Posts Tagged “opencl”

The article below describes an error received while attempting to compile John The Ripper with GPU support via OpenCL on Ubuntu Linux version 12.04 LTS also known as Precise Pangolin. Many compile errors are related to necessary packages not being installed on Linux though other errors could be related to all sorts of different issues such as incorrect Library versions or files in the incorrect locations. In this case the specific error states that ld cannot locate the OpenCL library so below we describe the error in more detail, how to search to see if the proper libraries are installed, and the resolution by simply creating a symbolic link to the proper OpenCL library.

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Recently while attempting to get John The Ripper 1.7.9 jumbo-7 working on a Ubuntu 12.04 LTS Linux server with multiple AMD GPU cards in it I ran across an error during the compile process. The error complained about the VL/cl.h file not being installed and thus could not finishing compiling. Below I describe the compile error, how to locate the Ubuntu package that installs the necessary file to move past the previously mentioned compile error, and then how to install the correct package.

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I have been working on a project using oclHashcat this afternoon and started to look into an error that has existed on a development server where we use oclHashcat for quite some time. After some digging around I am confident that regardless of the error existing there is not an issue but I wanted to post an article related to the error in case anyone else looked for a resolution to the error. Below is information on the libOpenCL.so error and my thoughts regarding the error.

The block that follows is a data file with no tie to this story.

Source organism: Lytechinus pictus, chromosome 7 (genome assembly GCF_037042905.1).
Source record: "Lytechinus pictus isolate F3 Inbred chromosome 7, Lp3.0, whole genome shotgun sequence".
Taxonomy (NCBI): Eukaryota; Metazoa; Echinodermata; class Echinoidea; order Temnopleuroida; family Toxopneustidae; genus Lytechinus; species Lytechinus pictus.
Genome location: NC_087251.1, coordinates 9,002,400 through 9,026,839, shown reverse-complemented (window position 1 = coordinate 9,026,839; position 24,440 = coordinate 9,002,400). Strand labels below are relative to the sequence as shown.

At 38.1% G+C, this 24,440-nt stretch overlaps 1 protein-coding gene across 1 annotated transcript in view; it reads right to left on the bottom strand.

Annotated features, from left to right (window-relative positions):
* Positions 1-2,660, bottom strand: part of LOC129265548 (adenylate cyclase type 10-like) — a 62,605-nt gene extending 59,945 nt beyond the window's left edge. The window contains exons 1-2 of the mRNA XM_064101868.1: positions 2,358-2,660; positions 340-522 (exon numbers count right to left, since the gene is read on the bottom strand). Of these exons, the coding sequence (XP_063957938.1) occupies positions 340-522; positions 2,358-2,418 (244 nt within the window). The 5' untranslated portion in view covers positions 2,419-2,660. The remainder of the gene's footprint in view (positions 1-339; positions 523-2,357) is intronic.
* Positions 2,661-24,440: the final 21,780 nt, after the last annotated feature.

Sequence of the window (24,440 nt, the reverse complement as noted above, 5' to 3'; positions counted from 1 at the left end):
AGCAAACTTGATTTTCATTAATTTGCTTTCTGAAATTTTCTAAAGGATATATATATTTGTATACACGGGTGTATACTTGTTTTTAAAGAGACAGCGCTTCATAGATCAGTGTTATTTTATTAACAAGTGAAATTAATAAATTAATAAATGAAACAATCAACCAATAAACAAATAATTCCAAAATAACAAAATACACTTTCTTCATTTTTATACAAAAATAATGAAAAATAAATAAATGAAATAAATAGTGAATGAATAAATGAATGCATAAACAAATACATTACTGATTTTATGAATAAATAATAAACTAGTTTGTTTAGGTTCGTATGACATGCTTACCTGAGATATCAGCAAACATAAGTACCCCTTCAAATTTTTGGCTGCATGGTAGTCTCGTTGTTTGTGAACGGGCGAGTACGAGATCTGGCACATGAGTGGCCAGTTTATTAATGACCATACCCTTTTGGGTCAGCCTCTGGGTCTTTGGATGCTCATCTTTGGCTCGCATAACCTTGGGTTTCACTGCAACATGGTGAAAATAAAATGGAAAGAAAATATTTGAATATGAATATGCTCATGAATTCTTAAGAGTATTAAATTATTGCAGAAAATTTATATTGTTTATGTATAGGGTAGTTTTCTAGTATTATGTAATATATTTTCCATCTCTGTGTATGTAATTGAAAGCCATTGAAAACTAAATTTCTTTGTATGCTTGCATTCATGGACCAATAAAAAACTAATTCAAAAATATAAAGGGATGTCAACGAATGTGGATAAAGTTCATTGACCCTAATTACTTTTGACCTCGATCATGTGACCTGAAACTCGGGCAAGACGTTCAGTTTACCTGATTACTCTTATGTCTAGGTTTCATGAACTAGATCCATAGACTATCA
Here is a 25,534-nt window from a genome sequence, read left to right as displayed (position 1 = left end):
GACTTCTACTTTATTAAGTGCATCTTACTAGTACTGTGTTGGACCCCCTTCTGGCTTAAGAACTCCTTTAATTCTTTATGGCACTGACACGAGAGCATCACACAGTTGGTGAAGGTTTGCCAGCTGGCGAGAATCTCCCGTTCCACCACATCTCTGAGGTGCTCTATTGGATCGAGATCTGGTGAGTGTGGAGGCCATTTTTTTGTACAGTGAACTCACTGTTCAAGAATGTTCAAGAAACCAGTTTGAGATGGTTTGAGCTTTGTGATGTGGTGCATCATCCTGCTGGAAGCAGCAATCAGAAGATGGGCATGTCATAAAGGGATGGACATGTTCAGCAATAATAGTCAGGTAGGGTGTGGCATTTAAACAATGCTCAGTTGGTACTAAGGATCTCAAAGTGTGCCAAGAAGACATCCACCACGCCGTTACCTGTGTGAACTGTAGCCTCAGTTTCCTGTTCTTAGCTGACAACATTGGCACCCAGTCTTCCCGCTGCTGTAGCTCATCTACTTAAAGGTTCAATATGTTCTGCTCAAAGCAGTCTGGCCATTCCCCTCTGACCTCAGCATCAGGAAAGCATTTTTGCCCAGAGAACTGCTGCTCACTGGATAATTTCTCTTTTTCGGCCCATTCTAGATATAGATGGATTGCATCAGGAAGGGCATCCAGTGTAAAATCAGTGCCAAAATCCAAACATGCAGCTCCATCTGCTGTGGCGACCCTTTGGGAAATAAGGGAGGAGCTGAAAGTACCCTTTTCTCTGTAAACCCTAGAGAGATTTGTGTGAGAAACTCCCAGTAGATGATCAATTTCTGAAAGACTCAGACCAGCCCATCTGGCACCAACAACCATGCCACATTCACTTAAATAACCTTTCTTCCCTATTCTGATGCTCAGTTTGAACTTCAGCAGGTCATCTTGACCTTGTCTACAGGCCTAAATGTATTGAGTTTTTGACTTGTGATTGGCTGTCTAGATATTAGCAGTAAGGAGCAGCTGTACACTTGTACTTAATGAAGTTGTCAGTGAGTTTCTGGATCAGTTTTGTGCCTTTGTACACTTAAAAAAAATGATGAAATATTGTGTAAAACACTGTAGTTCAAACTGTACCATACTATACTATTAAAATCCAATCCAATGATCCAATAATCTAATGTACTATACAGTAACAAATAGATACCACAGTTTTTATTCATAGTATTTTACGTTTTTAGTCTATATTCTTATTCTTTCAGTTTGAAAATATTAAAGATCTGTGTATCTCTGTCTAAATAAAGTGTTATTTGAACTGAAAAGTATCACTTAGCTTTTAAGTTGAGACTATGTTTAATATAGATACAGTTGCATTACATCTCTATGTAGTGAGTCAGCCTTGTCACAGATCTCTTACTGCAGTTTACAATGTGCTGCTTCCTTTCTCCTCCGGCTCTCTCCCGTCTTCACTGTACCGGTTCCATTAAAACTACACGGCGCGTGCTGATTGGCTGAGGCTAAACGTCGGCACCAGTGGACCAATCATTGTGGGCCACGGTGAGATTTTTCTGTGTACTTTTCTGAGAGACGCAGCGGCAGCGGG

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This weekend I was investigating the capabilities of the two NVIDIA graphics cards in my laptop and a password cracking application called oclHashcat. The oclHashcat application uses OpenCL, the Open Computing Language, to utilize the processing power of your graphics cards GPU’s to crack passwords. My laptop is a Dell Studio XPS 1340 which utilizes Hybrid SLI technology to offer a good amount of graphics power while using the least amount of battery life possible. The laptop accomplishes this by mostly using an NVIDIA graphics card, which is a NVIDIA 9400G M, that is installed on the motherboard and only calling the second graphics card, which is a NVIDIA G210M, when it needs to render something in say 3D or higher quality than the 9400G M is equipped to handle. One thing I happened upon during my research was an NVIDIA utility that will easily allow you to overclock your NVIDIA graphics cards which I describe in more detail below.

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Recently some pretty major advances have come around in the world of GPU based hash cracking. Up untill now there was not much for Linux which would utilize multi GPUs to crack password hashs. This has been changed with the release of Oclhashcat. The release of oclhashcat signifies a signifigant jump in the speed on linux based GPU systems. There is also a cpu based version called hashcat but for this article I will be reviewing oclhashcat

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